Constituting a Revolution: Gouverneur Morris, John Quincy Adams, and the French Revolution’s Imprint on American Identity
Date of Award
Undergraduate Honors Thesis
Bachelor of Arts (BA)
Much of the traditional scholarship of the Early American Republic agrees that the national identity of the United States was solidified in 1789. A government and nation emerged from the Constitutional Convention, they argue. While the framers produced a governing document and a system of institutions in Philadelphia that summer, notions of American identity remained fluid. In fact, contemporary events that occurred beyond the United States’ borders left a lasting imprinting on conceptualizations of self and identity. In particular, the French Revolution (1789 – 1794) played a defining role. This paper argues that the development of national identity in the Early Republic is a transatlantic story. American interpretations of the French Revolution refracted back into a national consciousness, creating an understanding of what it meant to be an American. The stories of two foreign service members, Gouverneur Morris and John Quincy Adams, substantiate this claim. Morris witnessed the violence of the French Revolution first-hand in Paris; Adams lived through the tumultuous period of Revolutionary Wars in the Netherlands and Prussia. Both accounts demonstrated that a national identity had not yet been fully defined, and the events of the French Revolution impressed their thinking of what it meant to be an American.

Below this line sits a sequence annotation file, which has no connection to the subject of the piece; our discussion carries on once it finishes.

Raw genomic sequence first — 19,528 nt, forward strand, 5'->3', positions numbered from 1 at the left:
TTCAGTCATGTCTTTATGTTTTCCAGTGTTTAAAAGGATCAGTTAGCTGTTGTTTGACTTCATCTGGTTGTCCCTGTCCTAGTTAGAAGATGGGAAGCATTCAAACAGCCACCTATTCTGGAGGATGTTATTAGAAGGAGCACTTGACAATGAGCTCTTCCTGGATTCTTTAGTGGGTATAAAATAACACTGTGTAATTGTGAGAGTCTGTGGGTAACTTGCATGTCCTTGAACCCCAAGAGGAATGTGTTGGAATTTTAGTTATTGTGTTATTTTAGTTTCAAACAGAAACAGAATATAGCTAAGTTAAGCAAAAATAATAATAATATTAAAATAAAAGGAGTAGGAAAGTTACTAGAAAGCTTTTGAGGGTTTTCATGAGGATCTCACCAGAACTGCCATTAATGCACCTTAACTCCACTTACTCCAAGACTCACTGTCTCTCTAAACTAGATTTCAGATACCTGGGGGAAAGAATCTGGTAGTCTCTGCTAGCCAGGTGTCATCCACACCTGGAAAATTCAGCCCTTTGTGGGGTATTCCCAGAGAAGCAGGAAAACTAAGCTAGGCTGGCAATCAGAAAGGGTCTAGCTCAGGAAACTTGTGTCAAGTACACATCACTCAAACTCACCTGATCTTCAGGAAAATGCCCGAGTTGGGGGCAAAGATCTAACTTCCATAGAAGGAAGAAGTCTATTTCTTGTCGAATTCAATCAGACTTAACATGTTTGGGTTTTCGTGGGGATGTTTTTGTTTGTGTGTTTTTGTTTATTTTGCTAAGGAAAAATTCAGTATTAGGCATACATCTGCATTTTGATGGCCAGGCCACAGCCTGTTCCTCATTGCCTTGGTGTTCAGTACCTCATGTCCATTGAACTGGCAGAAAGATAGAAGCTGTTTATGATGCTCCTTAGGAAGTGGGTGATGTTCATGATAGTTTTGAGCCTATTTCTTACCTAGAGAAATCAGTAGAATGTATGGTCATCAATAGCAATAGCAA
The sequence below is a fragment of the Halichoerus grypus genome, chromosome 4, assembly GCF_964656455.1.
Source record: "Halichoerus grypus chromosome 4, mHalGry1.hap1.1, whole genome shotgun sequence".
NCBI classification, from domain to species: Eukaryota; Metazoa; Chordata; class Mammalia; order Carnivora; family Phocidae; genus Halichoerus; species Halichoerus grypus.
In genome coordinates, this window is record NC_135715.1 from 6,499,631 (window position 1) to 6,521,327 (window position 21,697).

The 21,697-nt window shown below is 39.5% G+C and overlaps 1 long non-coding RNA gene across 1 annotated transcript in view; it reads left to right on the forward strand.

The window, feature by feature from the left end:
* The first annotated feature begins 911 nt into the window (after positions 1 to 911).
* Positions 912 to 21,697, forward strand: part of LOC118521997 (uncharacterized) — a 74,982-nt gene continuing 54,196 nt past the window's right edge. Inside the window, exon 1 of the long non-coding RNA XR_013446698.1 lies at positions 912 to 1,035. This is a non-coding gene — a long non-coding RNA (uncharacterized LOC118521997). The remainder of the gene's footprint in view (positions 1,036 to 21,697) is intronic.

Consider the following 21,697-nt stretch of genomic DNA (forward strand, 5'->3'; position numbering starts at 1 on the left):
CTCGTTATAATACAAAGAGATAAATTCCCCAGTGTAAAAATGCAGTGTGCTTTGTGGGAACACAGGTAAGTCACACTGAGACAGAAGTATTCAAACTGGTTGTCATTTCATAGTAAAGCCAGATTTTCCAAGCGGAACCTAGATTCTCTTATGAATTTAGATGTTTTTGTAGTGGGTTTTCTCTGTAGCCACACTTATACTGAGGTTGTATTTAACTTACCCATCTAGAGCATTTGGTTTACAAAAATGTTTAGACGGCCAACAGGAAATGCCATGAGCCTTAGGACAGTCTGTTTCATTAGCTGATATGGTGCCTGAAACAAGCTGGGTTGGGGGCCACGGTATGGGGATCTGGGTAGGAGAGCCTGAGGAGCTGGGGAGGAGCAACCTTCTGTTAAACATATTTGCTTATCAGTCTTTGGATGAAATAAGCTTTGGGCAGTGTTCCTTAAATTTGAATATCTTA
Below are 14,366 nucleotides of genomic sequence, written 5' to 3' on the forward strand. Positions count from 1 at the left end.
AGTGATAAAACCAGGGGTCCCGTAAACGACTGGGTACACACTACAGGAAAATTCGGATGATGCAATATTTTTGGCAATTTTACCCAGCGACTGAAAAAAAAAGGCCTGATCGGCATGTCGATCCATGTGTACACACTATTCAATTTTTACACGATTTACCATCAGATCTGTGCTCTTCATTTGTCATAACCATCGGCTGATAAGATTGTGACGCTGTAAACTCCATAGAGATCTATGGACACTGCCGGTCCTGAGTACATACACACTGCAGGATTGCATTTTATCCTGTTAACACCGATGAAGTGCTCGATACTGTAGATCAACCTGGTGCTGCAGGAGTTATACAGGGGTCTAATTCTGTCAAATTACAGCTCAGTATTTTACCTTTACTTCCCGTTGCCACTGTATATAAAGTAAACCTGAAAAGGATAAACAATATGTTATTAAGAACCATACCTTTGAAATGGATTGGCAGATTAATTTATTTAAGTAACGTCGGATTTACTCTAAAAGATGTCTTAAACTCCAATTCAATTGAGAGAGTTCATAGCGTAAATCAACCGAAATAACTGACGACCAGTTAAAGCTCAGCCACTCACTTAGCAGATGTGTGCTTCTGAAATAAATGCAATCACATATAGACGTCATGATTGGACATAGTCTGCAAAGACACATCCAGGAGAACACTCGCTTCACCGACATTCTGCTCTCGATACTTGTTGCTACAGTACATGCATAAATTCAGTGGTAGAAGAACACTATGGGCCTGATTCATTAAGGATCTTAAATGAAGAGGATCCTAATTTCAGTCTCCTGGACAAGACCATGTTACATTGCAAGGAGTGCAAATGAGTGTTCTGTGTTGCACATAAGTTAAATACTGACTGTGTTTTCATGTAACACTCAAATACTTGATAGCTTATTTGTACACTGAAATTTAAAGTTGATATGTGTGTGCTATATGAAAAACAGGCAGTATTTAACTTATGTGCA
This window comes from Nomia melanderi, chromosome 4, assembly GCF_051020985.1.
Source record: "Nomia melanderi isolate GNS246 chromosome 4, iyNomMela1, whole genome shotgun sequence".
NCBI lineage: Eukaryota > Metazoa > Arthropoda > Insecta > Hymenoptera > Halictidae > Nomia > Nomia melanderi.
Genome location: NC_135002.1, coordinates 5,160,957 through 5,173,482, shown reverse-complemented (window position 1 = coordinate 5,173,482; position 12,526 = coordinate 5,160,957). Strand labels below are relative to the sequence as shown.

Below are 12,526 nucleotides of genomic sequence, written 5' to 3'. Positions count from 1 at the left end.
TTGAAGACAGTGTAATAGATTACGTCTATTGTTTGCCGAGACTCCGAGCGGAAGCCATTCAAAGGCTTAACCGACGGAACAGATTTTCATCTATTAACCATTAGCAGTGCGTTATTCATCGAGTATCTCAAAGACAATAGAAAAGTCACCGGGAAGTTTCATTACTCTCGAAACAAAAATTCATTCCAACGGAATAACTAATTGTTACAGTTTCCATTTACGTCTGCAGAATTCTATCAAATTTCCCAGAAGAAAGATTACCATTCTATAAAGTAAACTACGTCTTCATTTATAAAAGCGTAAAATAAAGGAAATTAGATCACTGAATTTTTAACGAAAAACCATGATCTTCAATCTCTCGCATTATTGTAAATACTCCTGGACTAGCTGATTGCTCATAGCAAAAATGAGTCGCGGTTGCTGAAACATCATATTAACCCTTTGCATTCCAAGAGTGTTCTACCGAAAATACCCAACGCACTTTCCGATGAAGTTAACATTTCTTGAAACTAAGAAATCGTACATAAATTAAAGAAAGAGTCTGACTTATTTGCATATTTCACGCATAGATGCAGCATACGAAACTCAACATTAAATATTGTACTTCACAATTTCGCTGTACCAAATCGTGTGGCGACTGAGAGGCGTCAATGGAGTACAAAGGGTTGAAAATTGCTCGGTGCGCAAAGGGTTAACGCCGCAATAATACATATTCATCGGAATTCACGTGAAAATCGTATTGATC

Norton, Tyler, "Constituting a Revolution: Gouverneur Morris, John Quincy Adams, and the French Revolution’s Imprint on American Identity" (2014). History Honors Program. 1.